Collective Board Skills
 

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Our Board acts as a coherent team and fosters an environment that allows individual insights to contribute to the group consensus. Our Board members are focused on long-term company success and maintain an effective dialogue with management through constructive relationships which provide timely and appropriate deliberation.
Each of our current Board members has exceeded the stock ownership requirements established by our Corporate Governance Guidelines, has not sold any company stock, and continues to hold stock in excess of the ownership requirements. Each current director has been recognized as a Governance Fellow by the National Association of Corporate Directors (NACD) since 2011.
Our Board is actively engaged both inside and outside the boardroom. Each Board member has knowledge and insight that provide guidance concerning our business, with particular focus on succession planning,

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corporate strategy, executive compensation, risk management, and operating performance. Our Board members spend time in our service territory interacting with our employees, customers, and community leaders. They seek and participate in learning opportunities to stay abreast of the latest industry and corporate governance developments affecting their role as directors.
Most of our Board meetings, including the annual meeting, are held in various locations throughout our service territory. This practice offers several educational opportunities for our Board members, including attending receptions of community leaders and meetings with employees. These opportunities are intended to inform our Board about the communities we serve and the issues, concerns, and successes of our employees. We believe holding Board meetings in our service territory also allows our Board to gain a broader understanding of various areas of our company by inviting non-management employees to make presentations to the Board that highlight their work. Our Board meeting agendas regularly include in-depth discussions concerning enterprise risks and different areas of our financial statements.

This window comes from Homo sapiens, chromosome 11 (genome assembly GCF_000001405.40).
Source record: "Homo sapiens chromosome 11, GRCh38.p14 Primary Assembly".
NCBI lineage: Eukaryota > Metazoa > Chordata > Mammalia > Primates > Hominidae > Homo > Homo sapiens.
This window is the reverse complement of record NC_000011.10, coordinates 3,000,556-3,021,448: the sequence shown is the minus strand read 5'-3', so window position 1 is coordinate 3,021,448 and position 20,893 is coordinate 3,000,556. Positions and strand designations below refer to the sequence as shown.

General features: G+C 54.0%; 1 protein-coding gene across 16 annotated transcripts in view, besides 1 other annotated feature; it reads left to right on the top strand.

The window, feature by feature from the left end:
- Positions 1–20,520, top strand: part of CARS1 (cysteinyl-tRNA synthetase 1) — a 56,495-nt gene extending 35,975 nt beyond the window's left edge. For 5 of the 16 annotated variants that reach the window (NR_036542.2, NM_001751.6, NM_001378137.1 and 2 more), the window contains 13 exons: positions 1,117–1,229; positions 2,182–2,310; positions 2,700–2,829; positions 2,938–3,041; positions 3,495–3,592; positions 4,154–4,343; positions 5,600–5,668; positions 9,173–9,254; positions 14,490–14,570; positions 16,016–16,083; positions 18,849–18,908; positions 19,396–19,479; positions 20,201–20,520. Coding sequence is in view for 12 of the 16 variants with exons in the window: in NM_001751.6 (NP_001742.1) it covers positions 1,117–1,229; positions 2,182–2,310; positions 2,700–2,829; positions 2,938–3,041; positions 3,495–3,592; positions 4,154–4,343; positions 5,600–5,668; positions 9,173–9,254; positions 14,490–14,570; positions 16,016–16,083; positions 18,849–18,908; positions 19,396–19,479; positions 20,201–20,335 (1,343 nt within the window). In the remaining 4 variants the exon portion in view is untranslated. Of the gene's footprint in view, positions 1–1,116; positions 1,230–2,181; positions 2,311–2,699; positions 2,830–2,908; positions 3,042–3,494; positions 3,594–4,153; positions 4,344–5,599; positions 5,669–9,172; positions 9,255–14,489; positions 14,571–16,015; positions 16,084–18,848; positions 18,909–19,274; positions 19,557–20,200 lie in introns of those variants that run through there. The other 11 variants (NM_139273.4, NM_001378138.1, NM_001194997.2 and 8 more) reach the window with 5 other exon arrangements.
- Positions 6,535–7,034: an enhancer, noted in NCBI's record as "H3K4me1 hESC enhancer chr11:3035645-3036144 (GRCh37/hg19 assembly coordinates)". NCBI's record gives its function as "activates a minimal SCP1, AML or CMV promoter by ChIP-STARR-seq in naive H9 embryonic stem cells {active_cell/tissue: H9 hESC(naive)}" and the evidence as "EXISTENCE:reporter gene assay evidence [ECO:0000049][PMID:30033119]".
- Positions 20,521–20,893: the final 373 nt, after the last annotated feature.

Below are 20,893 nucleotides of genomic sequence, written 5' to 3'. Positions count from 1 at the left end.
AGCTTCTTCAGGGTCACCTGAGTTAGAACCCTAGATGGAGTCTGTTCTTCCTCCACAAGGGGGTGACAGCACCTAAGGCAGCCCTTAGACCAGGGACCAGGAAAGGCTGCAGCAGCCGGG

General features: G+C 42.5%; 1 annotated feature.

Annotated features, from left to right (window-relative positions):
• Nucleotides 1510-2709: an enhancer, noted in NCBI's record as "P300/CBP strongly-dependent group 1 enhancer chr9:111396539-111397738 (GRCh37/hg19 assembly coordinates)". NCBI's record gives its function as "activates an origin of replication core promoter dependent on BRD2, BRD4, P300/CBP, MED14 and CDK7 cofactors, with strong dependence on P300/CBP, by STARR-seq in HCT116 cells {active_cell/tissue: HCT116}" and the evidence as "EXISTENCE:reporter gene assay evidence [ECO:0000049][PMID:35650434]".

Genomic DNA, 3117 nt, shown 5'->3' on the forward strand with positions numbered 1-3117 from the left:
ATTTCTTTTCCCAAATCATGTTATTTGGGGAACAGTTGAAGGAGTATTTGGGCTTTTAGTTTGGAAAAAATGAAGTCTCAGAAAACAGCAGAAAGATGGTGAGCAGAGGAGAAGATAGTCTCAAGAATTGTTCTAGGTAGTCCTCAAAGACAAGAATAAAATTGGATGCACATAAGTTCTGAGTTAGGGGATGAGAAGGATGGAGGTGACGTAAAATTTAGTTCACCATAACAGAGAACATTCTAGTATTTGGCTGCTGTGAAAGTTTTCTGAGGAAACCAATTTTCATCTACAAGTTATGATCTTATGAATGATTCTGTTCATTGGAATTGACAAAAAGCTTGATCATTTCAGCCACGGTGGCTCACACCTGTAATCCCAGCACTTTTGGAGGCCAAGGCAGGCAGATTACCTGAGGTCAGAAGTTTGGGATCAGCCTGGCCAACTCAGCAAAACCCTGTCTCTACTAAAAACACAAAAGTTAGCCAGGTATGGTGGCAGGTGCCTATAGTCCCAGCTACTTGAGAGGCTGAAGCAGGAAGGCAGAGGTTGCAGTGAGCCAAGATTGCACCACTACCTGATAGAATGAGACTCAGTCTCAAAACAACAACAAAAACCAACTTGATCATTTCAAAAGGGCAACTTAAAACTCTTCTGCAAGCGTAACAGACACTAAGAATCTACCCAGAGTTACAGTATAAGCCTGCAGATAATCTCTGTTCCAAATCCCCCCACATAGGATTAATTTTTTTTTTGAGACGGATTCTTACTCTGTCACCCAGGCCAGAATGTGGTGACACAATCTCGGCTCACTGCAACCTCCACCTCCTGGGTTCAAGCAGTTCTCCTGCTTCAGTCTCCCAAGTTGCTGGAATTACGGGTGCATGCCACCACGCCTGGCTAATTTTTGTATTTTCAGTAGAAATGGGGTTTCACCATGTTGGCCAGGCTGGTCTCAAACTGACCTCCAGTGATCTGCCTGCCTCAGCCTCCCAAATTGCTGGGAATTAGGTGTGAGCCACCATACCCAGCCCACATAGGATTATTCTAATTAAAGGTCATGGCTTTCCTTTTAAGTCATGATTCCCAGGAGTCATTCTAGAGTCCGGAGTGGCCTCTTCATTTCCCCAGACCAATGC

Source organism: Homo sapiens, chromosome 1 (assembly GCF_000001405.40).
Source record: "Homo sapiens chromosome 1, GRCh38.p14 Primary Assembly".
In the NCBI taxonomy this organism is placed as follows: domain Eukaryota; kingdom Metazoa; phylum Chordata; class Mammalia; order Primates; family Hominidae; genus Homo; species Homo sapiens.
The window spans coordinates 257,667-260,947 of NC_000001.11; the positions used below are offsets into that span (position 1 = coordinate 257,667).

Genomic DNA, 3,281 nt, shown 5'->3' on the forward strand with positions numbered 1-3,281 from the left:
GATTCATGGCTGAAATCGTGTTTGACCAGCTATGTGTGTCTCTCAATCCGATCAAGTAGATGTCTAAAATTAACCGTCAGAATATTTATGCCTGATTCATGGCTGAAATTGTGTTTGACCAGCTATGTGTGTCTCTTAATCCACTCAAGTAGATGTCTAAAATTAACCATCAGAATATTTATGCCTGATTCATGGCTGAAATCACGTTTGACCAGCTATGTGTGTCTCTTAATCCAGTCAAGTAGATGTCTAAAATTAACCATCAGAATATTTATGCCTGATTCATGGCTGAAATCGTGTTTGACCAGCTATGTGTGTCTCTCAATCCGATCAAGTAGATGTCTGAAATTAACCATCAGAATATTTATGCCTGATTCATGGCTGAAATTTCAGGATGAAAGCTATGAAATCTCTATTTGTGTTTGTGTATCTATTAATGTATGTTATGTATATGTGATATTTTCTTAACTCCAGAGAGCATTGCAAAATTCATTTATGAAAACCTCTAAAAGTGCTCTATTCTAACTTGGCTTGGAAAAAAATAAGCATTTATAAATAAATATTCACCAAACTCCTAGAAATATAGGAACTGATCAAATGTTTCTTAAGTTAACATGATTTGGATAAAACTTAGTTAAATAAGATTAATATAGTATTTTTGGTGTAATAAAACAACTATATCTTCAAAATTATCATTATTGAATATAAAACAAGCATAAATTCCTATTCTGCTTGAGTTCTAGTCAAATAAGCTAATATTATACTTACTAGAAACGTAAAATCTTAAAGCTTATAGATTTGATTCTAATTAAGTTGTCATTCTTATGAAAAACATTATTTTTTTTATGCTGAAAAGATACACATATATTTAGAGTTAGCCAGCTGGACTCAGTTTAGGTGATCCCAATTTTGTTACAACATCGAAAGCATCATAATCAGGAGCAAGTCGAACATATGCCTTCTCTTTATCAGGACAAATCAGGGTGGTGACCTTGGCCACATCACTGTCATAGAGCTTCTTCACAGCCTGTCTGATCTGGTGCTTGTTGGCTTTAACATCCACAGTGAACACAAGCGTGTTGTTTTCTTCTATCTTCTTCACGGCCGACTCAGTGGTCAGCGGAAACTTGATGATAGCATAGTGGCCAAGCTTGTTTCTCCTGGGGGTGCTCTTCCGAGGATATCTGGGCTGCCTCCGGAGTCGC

Our Board considers attendance at meetings and participation by directors in determining continued service on the Board. Attendance and participation is reviewed as part of the Board’s annual self-evaluation process. The Board held six meetings in 2014. Each of our current directors attended 100 percent of the meetings of the Board and of each committee on which he or she served. At our last annual meeting of stockholders in April 2014, all of the seven current director nominees were in attendance.
 
Individual Directors
Following are biographies of our current Board members, each of whom is currently serving and has been nominated to serve another one-year term.
 
Stephen P. Adik       Age 71 Independent Director since 2004
 
 
 
 
 
 
 
Utility, Finance, and Engineering experience as the retired vice chairman (2001-03) of NiSource, Inc., an electric and natural gas production, transmission and distribution company, as well as other executive roles prior to that, including chief financial officer (1996-2001).
 
 
 
 
 
 
 
Other Executive, Board, and NACD Fellow credentials through positions in the railroad industry, service on the boards of American Water Works Company, Inc. (NYSE: AWK, 2009-14) and Beacon Power (NASDAQ: BCON, 2004-10), as well as other boards (Chicago SouthShore and South Bend Railroad and the Dearborn Midwest Conveyor Company).
 
 
 
 
 
 
 
 
 
 
We believe Mr. Adik is Qualified to Serve on our Board because of his
● 25+ years energy and utility experience
● Financial proficiency – audit committee financial expert (SEC), financially literate (NYSE), MBA in finance
● Board service in energy- and utility-related industries brings developed perspective
● Tenure on our Board provides working knowledge of our company, efficiency and continuity
● Demonstrated commitment to boardroom excellence – NACD Governance Fellow since 2011
 Remembering our colleague and friend